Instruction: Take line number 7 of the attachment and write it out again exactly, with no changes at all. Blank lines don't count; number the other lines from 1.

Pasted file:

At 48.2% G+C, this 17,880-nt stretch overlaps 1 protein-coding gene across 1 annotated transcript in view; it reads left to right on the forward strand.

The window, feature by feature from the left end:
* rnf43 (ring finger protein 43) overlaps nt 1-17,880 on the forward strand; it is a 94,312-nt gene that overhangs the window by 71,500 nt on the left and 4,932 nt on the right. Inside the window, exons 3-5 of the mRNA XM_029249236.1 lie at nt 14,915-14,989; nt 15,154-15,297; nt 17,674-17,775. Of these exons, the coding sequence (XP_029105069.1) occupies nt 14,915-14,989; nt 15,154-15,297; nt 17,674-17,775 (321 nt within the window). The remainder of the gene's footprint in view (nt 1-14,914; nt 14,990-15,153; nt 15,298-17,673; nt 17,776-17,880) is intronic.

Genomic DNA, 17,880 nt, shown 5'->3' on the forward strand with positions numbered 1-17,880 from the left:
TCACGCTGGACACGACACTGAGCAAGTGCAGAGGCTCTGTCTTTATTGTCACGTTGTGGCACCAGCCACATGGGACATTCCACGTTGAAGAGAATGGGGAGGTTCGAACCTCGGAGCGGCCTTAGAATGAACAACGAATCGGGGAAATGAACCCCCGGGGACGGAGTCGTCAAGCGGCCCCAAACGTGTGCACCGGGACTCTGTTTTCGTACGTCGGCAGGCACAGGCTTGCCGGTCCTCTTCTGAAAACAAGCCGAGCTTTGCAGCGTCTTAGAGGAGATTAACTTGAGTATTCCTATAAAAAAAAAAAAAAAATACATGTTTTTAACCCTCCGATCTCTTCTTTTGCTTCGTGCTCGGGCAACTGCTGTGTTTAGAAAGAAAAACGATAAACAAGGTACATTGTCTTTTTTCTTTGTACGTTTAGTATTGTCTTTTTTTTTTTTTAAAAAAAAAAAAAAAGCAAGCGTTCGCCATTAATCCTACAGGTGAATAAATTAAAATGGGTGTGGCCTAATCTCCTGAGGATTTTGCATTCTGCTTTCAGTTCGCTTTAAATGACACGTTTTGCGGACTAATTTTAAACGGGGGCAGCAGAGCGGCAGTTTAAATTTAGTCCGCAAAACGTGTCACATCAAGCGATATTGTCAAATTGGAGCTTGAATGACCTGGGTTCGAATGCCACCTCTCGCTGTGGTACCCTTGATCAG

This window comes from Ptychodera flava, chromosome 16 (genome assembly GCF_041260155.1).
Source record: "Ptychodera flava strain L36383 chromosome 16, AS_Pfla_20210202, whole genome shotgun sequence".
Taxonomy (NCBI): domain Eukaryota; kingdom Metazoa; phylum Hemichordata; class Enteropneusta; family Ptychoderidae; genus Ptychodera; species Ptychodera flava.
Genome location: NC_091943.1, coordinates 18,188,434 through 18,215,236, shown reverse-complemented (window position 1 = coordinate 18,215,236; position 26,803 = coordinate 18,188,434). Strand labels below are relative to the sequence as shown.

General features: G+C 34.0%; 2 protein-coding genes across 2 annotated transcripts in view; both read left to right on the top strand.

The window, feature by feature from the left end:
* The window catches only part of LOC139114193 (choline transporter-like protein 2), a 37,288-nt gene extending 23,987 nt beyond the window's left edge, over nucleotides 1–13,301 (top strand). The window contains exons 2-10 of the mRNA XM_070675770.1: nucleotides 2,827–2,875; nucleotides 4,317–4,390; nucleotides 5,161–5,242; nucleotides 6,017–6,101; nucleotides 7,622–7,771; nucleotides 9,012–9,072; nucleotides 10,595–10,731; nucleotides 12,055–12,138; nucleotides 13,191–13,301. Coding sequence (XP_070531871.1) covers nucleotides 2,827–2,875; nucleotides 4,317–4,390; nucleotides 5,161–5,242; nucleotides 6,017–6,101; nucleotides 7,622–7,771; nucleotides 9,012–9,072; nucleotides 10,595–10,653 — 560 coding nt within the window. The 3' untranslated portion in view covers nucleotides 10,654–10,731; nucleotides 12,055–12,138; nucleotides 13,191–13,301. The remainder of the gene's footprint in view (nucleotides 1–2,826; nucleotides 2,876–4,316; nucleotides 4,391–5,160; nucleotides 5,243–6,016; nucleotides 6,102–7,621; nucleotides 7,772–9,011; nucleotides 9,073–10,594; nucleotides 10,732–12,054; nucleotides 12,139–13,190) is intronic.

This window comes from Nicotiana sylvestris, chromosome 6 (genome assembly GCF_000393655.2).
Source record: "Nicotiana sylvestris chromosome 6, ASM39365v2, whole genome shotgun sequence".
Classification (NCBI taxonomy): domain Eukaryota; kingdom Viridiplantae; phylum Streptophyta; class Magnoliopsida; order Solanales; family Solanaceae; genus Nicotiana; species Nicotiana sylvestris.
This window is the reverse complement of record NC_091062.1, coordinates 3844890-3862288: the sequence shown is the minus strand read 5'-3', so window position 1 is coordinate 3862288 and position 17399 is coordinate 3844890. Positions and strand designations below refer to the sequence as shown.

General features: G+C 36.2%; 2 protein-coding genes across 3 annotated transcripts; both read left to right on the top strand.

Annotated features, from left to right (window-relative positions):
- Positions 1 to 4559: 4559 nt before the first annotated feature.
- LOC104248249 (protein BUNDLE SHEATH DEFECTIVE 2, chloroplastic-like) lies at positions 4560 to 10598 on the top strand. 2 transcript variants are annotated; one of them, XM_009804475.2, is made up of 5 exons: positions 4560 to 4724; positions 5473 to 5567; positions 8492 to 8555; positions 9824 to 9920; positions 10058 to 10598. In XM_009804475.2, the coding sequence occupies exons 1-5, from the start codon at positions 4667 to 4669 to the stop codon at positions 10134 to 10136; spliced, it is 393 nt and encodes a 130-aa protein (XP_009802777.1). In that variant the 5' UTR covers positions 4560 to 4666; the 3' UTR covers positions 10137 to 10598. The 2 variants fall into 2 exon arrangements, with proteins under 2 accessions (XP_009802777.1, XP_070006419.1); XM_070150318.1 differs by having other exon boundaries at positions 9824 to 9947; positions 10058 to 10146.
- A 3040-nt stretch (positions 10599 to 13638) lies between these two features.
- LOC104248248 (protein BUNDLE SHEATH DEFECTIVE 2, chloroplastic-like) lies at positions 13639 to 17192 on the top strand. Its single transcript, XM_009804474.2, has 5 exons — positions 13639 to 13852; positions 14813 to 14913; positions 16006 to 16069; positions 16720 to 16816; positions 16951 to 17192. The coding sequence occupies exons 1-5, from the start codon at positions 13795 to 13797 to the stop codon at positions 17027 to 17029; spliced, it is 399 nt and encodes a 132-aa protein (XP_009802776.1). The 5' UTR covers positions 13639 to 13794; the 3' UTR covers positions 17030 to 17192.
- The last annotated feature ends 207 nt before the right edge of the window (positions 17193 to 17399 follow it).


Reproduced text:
Source record: "Ptychodera flava strain L36383 chromosome 16, AS_Pfla_20210202, whole genome shotgun sequence".